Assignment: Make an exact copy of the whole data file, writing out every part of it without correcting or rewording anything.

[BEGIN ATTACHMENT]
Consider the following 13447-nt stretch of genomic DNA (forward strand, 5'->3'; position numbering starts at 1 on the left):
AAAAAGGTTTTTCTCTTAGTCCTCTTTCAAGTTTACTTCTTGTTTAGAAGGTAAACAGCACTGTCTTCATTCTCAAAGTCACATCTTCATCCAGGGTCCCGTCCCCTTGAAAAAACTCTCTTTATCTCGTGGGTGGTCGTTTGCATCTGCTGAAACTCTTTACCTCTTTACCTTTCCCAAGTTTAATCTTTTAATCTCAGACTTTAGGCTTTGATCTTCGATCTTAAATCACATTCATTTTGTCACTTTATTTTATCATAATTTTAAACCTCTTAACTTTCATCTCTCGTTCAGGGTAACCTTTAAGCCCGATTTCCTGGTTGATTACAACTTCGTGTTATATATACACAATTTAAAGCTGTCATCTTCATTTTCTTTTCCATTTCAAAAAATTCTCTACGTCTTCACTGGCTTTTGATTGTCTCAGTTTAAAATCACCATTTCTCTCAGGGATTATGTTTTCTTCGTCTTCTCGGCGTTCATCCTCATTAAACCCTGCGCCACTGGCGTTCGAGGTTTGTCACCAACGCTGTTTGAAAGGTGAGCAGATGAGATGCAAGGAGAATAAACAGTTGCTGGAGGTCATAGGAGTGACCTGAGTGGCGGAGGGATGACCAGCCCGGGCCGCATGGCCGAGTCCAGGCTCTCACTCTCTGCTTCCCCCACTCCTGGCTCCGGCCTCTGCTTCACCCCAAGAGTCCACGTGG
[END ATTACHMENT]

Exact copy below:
Consider the following 13447-nt stretch of genomic DNA (forward strand, 5'->3'; position numbering starts at 1 on the left):
AAAAAGGTTTTTCTCTTAGTCCTCTTTCAAGTTTACTTCTTGTTTAGAAGGTAAACAGCACTGTCTTCATTCTCAAAGTCACATCTTCATCCAGGGTCCCGTCCCCTTGAAAAAACTCTCTTTATCTCGTGGGTGGTCGTTTGCATCTGCTGAAACTCTTTACCTCTTTACCTTTCCCAAGTTTAATCTTTTAATCTCAGACTTTAGGCTTTGATCTTCGATCTTAAATCACATTCATTTTGTCACTTTATTTTATCATAATTTTAAACCTCTTAACTTTCATCTCTCGTTCAGGGTAACCTTTAAGCCCGATTTCCTGGTTGATTACAACTTCGTGTTATATATACACAATTTAAAGCTGTCATCTTCATTTTCTTTTCCATTTCAAAAAATTCTCTACGTCTTCACTGGCTTTTGATTGTCTCAGTTTAAAATCACCATTTCTCTCAGGGATTATGTTTTCTTCGTCTTCTCGGCGTTCATCCTCATTAAACCCTGCGCCACTGGCGTTCGAGGTTTGTCACCAACGCTGTTTGAAAGGTGAGCAGATGAGATGCAAGGAGAATAAACAGTTGCTGGAGGTCATAGGAGTGACCTGAGTGGCGGAGGGATGACCAGCCCGGGCCGCATGGCCGAGTCCAGGCTCTCACTCTCTGCTTCCCCCACTCCTGGCTCCGGCCTCTGCTTCACCCCAAGAGTCCACGTGG